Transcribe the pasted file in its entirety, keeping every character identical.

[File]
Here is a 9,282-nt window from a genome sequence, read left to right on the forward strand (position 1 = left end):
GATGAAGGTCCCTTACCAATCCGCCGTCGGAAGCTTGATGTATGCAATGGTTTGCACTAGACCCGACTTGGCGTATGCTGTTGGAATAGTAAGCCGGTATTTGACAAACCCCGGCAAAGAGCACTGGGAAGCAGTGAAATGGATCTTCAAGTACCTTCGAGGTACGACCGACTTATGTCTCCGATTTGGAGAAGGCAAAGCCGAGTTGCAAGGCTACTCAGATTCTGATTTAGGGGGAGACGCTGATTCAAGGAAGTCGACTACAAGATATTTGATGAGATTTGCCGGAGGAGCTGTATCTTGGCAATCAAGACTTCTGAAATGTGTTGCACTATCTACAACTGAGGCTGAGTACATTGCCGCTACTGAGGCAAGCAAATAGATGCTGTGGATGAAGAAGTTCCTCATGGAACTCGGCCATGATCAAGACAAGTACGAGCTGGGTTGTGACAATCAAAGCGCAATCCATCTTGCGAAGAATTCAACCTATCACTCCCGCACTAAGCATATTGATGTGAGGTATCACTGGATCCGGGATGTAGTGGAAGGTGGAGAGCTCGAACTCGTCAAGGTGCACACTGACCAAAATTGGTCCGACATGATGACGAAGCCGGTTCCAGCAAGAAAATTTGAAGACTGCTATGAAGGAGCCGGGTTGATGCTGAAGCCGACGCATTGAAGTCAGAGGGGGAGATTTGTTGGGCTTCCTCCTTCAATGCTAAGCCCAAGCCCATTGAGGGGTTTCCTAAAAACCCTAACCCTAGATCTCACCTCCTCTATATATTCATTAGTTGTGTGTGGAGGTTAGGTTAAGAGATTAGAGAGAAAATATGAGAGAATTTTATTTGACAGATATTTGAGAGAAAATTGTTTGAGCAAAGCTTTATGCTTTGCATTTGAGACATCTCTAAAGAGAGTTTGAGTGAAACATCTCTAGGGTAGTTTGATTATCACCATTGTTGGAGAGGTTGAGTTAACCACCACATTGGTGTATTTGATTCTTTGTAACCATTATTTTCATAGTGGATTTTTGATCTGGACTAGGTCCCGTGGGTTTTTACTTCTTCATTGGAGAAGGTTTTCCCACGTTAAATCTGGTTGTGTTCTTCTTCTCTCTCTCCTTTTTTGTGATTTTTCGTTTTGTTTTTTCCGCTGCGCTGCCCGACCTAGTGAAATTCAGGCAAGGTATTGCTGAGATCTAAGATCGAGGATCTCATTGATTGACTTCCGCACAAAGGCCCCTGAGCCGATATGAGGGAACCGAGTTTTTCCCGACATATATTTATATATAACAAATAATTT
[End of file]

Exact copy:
Here is a 9,282-nt window from a genome sequence, read left to right on the forward strand (position 1 = left end):
GATGAAGGTCCCTTACCAATCCGCCGTCGGAAGCTTGATGTATGCAATGGTTTGCACTAGACCCGACTTGGCGTATGCTGTTGGAATAGTAAGCCGGTATTTGACAAACCCCGGCAAAGAGCACTGGGAAGCAGTGAAATGGATCTTCAAGTACCTTCGAGGTACGACCGACTTATGTCTCCGATTTGGAGAAGGCAAAGCCGAGTTGCAAGGCTACTCAGATTCTGATTTAGGGGGAGACGCTGATTCAAGGAAGTCGACTACAAGATATTTGATGAGATTTGCCGGAGGAGCTGTATCTTGGCAATCAAGACTTCTGAAATGTGTTGCACTATCTACAACTGAGGCTGAGTACATTGCCGCTACTGAGGCAAGCAAATAGATGCTGTGGATGAAGAAGTTCCTCATGGAACTCGGCCATGATCAAGACAAGTACGAGCTGGGTTGTGACAATCAAAGCGCAATCCATCTTGCGAAGAATTCAACCTATCACTCCCGCACTAAGCATATTGATGTGAGGTATCACTGGATCCGGGATGTAGTGGAAGGTGGAGAGCTCGAACTCGTCAAGGTGCACACTGACCAAAATTGGTCCGACATGATGACGAAGCCGGTTCCAGCAAGAAAATTTGAAGACTGCTATGAAGGAGCCGGGTTGATGCTGAAGCCGACGCATTGAAGTCAGAGGGGGAGATTTGTTGGGCTTCCTCCTTCAATGCTAAGCCCAAGCCCATTGAGGGGTTTCCTAAAAACCCTAACCCTAGATCTCACCTCCTCTATATATTCATTAGTTGTGTGTGGAGGTTAGGTTAAGAGATTAGAGAGAAAATATGAGAGAATTTTATTTGACAGATATTTGAGAGAAAATTGTTTGAGCAAAGCTTTATGCTTTGCATTTGAGACATCTCTAAAGAGAGTTTGAGTGAAACATCTCTAGGGTAGTTTGATTATCACCATTGTTGGAGAGGTTGAGTTAACCACCACATTGGTGTATTTGATTCTTTGTAACCATTATTTTCATAGTGGATTTTTGATCTGGACTAGGTCCCGTGGGTTTTTACTTCTTCATTGGAGAAGGTTTTCCCACGTTAAATCTGGTTGTGTTCTTCTTCTCTCTCTCCTTTTTTGTGATTTTTCGTTTTGTTTTTTCCGCTGCGCTGCCCGACCTAGTGAAATTCAGGCAAGGTATTGCTGAGATCTAAGATCGAGGATCTCATTGATTGACTTCCGCACAAAGGCCCCTGAGCCGATATGAGGGAACCGAGTTTTTCCCGACATATATTTATATATAACAAATAATTT